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Movements Are Born from Moments: The Founding of F.O.C.A.S.
One morning in 1977, a woman was walking her two dogs in the local park like she had done every morning for over ten years, when she saw a large red dog, running, afraid to let anyone near, yet desperate to find someone. The woman was finally able to catch him and took him to the “pound” where she was greeted by an older employee with a nameplate that read “Gloria,” who had a strong Bronx accent and glasses as thick as her accent. The woman was told in a rehearsed monotone that the dog would be held for a minimum of three days. If identified, it would be held for five. If the dog wasn’t claimed within the allotted time, it was euthanized. “Can’t you find someone to adopt the dog?” the woman asked. Gloria looked at her blankly. “What’s your name, honey?” “Peggy. Peggy Howell.” “Well, Peggy, honey, we don’t have an adoption program; not in the budget.” The sound of barking dogs was everywhere. The barks were loud and sounded of fear. All Peggy could think about was getting out of there.
She went back to her home where her two dogs were resting on beds in the kitchen. She couldn’t stop thinking about the red dog. But she did not want to go back. She called Gloria, who happily said she’d found the owner. Gloria told her that there were a few people she could call if she came across an adoptable dog and she would sit on the dog’s card on the third day so the animal control workers wouldn’t take the dog to be euthanized.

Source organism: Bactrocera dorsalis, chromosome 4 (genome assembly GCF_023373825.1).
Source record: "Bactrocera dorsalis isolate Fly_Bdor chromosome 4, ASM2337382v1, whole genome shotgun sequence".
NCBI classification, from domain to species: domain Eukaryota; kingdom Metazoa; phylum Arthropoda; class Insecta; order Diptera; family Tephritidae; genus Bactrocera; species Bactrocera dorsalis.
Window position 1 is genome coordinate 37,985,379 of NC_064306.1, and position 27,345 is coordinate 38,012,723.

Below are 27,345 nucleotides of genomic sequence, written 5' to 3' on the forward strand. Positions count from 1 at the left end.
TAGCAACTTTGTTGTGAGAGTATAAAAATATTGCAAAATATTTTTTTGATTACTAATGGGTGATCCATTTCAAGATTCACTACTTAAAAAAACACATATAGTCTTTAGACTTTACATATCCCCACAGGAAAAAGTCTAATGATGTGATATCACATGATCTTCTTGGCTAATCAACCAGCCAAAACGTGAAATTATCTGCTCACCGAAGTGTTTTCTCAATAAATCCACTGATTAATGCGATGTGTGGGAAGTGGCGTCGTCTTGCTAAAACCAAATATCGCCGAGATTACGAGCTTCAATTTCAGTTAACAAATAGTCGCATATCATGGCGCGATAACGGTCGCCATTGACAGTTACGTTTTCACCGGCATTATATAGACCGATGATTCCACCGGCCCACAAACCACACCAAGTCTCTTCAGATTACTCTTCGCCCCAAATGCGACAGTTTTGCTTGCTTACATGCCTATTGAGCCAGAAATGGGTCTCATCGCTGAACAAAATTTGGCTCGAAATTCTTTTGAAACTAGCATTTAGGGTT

Peggy Howell was well connected. Her husband was a doctor, she had volunteered for years in some of San Diego’s most prominent organizations. Her children were grown, and now in her early 50’s, she wanted to do more. Something clicked in that moment. She picked up the phone and called some of her friends she knew were dog lovers. Another doctor’s wife, Sue Geller, jumped at the chance to do something for dogs in the pound. They founded F.O.C.A.S. (Friends of County Animal Shelters) to adopt dogs and cats out of the County shelters, particularly those who might be deemed “unadoptable” because of age, physical disability, or a biased behavior test. They established a “foster” program, primarily for dogs, to help them adjust to a home. Peggy and her husband, Frank, who was her chief supporter, had 13 “failed fosters!”
The early years were filled with exhilaration and successes as well as frustration and defeats. But Peggy and Sue knew they were onto something, a movement whose time had come. The moment for animal rescue had arrived, and F.O.C.A.S. became one of the first organizations nationally; an example of how to do it, how to make it work.
Peggy never forgot the red dog in the park, for as much as she changed his trajectory that morning, he changed her life forever along with the lives of thousands of dogs, cats and their adopters.
Contributed by Ruth Howell, daughter of Peggy Howell